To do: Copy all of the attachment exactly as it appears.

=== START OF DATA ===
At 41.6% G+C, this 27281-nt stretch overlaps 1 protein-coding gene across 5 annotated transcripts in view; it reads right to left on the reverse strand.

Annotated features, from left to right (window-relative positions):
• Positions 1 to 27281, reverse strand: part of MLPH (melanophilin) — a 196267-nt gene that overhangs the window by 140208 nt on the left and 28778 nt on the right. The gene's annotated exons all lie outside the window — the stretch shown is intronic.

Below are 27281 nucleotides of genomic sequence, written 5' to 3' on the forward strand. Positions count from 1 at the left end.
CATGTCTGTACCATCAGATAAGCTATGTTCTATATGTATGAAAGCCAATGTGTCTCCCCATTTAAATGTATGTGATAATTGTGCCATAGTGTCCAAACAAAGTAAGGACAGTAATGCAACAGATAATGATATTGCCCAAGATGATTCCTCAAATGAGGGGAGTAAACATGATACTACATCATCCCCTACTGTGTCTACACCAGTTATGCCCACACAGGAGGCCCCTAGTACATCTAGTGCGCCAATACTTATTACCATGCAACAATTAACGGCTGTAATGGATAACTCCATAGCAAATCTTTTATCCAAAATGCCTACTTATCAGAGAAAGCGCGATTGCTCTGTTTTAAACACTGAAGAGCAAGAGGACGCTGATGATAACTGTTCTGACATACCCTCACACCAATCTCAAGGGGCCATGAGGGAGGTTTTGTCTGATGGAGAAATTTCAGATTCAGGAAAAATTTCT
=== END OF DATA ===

At 41.6% G+C, this 27281-nt stretch overlaps 1 protein-coding gene across 5 annotated transcripts in view; it reads right to left on the reverse strand.

Annotated features, from left to right (window-relative positions):
• Positions 1 to 27281, reverse strand: part of MLPH (melanophilin) — a 196267-nt gene that overhangs the window by 140208 nt on the left and 28778 nt on the right. The gene's annotated exons all lie outside the window — the stretch shown is intronic.

Below are 27281 nucleotides of genomic sequence, written 5' to 3' on the forward strand. Positions count from 1 at the left end.
CATGTCTGTACCATCAGATAAGCTATGTTCTATATGTATGAAAGCCAATGTGTCTCCCCATTTAAATGTATGTGATAATTGTGCCATAGTGTCCAAACAAAGTAAGGACAGTAATGCAACAGATAATGATATTGCCCAAGATGATTCCTCAAATGAGGGGAGTAAACATGATACTACATCATCCCCTACTGTGTCTACACCAGTTATGCCCACACAGGAGGCCCCTAGTACATCTAGTGCGCCAATACTTATTACCATGCAACAATTAACGGCTGTAATGGATAACTCCATAGCAAATCTTTTATCCAAAATGCCTACTTATCAGAGAAAGCGCGATTGCTCTGTTTTAAACACTGAAGAGCAAGAGGACGCTGATGATAACTGTTCTGACATACCCTCACACCAATCTCAAGGGGCCATGAGGGAGGTTTTGTCTGATGGAGAAATTTCAGATTCAGGAAAAATTTCT